Some businesses can’t handle the increased burdens.
Scott Shackford|Jan. 4, 2017 11:30 am
David Joles/TNS/Newscom2017 ushered in minimum wage increases in 19 states, some more reasonable than others, and some of which are just the start of a series of massive jumps.
There will undoubtedly be “winners” and “losers” in these government-ordered increases, those who see actual raises vs. those who find jobs harder and harder to come by. And it’s going to be a challenge to evaluate what truly happened. We are seeing increased automation of low-level low-skilled service jobs. Jacking up the minimum wage is going to increase the speed by which it happens, but it would be foolish to think it wouldn’t eventually come regardless.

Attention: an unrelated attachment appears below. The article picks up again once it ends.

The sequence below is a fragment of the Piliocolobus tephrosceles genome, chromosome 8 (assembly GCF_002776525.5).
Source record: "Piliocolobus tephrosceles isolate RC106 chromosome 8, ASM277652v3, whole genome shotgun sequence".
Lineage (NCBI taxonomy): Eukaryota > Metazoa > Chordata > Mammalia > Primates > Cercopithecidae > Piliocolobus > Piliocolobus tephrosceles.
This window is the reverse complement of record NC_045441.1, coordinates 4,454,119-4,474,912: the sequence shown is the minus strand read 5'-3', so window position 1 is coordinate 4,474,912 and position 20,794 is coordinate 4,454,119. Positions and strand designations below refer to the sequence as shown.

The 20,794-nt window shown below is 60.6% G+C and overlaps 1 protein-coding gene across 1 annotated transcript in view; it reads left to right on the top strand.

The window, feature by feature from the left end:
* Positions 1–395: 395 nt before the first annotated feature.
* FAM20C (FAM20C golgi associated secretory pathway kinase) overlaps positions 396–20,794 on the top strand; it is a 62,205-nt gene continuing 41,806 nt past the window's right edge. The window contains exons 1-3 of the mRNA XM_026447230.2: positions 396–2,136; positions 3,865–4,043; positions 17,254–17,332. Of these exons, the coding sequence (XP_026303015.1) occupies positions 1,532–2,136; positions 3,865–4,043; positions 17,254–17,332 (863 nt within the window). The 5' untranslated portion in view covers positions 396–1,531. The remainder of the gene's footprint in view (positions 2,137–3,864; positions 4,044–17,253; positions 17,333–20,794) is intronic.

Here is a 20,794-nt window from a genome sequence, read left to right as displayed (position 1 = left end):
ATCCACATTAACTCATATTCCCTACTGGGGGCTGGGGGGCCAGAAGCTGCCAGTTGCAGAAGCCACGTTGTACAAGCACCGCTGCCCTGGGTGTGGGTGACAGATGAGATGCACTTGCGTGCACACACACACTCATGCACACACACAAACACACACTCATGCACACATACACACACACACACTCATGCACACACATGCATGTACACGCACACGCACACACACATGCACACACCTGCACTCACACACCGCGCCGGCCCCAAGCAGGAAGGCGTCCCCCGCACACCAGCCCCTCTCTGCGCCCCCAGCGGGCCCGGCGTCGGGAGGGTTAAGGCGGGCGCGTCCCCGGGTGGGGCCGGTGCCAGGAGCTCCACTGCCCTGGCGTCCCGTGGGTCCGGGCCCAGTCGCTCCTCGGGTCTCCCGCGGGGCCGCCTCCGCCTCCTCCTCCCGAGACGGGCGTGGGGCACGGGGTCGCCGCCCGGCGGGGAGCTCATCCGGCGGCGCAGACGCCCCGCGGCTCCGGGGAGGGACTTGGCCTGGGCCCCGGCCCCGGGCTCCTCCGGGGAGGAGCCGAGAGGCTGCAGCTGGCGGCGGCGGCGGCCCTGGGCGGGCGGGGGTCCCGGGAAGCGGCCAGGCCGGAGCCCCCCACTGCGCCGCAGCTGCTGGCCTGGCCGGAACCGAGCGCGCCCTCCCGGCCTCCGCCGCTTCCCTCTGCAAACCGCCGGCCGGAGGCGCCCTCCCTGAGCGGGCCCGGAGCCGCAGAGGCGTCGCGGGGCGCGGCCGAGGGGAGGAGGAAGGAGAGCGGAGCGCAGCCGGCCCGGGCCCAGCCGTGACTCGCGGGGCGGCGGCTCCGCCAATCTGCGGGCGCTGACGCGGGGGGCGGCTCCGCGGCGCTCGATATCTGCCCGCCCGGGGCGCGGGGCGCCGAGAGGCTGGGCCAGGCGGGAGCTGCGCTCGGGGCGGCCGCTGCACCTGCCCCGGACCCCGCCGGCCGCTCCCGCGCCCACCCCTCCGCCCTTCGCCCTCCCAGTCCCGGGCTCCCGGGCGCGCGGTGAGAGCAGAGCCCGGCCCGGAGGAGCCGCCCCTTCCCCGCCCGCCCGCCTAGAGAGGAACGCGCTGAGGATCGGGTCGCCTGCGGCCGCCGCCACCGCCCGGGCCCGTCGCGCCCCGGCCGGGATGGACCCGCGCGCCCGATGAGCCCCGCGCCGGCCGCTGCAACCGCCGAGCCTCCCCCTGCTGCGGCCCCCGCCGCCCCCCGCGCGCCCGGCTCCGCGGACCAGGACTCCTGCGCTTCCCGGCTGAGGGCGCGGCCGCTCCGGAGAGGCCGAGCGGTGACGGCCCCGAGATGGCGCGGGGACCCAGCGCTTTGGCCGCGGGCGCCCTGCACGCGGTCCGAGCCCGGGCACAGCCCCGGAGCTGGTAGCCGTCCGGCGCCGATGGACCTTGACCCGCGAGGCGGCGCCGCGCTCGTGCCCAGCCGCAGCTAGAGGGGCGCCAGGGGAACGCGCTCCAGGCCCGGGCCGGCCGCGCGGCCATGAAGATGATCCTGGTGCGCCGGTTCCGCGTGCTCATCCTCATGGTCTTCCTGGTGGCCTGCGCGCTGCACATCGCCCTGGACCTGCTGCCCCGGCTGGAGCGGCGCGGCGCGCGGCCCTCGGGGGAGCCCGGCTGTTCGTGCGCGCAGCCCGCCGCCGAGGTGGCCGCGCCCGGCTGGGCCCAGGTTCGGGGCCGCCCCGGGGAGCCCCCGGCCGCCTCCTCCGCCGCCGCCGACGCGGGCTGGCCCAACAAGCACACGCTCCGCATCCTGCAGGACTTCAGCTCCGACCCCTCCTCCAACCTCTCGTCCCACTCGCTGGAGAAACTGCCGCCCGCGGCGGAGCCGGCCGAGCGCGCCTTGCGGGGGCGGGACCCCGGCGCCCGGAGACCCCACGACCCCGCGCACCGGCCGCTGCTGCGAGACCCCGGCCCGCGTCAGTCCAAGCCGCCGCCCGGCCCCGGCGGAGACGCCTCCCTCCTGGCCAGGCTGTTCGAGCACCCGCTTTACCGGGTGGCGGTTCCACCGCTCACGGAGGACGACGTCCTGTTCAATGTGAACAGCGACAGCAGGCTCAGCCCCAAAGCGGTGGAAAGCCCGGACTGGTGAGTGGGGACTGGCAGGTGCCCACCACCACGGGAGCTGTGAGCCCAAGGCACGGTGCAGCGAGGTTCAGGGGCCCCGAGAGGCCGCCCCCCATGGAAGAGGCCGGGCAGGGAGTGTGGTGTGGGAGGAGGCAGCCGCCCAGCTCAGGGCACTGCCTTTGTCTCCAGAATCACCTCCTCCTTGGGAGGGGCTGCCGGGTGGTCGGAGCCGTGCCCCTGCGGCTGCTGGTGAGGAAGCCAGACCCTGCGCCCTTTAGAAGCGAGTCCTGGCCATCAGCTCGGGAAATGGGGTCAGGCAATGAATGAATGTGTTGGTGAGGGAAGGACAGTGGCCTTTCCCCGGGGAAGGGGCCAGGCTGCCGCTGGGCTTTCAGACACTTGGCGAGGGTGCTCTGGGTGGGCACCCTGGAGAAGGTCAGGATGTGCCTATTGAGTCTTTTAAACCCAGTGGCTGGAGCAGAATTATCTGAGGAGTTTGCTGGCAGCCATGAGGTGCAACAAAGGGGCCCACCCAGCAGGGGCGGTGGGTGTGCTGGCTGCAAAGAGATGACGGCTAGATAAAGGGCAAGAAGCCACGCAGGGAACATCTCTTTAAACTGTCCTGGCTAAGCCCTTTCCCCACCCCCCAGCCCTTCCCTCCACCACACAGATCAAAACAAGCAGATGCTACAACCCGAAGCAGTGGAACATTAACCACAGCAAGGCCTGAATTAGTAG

Houman Salem, who owns a small fashion house in the San Fernando Valley out in Los Angeles, took to the op-ed pages of the Los Angeles Times to explain why he’s packing up and moving out of California. Los Angeles famously decided to eventually jack up its minimum wages to $15 per hour and the entire state followed suit.
Salem’s commentary is particularly interesting because he writes about wages as a piece of a larger regulatory burden that affects his ability to do business. He explains that the minimum wage increase is the straw that broke the camel’s back because of how difficult California makes it to operate a business: